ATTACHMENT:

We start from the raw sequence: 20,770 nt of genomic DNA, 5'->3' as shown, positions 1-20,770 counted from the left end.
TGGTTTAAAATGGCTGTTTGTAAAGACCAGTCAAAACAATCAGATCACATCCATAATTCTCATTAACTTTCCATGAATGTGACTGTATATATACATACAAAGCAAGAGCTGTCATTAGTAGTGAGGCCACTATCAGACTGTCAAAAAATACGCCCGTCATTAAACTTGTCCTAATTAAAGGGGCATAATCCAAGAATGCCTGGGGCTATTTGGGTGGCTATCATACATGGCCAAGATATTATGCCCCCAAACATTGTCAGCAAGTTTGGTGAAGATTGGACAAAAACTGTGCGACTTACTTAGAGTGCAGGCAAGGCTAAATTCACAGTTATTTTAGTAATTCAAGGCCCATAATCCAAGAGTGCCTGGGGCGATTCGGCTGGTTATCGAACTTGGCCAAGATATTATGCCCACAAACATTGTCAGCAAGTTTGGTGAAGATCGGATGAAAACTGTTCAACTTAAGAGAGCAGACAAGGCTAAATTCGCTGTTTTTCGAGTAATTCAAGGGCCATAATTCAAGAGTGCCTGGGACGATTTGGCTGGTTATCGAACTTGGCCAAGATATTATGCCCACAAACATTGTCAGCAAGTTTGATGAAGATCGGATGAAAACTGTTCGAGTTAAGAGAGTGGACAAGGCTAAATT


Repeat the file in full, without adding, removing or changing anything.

We start from the raw sequence: 20,770 nt of genomic DNA, 5'->3' as shown, positions 1-20,770 counted from the left end.
TGGTTTAAAATGGCTGTTTGTAAAGACCAGTCAAAACAATCAGATCACATCCATAATTCTCATTAACTTTCCATGAATGTGACTGTATATATACATACAAAGCAAGAGCTGTCATTAGTAGTGAGGCCACTATCAGACTGTCAAAAAATACGCCCGTCATTAAACTTGTCCTAATTAAAGGGGCATAATCCAAGAATGCCTGGGGCTATTTGGGTGGCTATCATACATGGCCAAGATATTATGCCCCCAAACATTGTCAGCAAGTTTGGTGAAGATTGGACAAAAACTGTGCGACTTACTTAGAGTGCAGGCAAGGCTAAATTCACAGTTATTTTAGTAATTCAAGGCCCATAATCCAAGAGTGCCTGGGGCGATTCGGCTGGTTATCGAACTTGGCCAAGATATTATGCCCACAAACATTGTCAGCAAGTTTGGTGAAGATCGGATGAAAACTGTTCAACTTAAGAGAGCAGACAAGGCTAAATTCGCTGTTTTTCGAGTAATTCAAGGGCCATAATTCAAGAGTGCCTGGGACGATTTGGCTGGTTATCGAACTTGGCCAAGATATTATGCCCACAAACATTGTCAGCAAGTTTGATGAAGATCGGATGAAAACTGTTCGAGTTAAGAGAGTGGACAAGGCTAAATT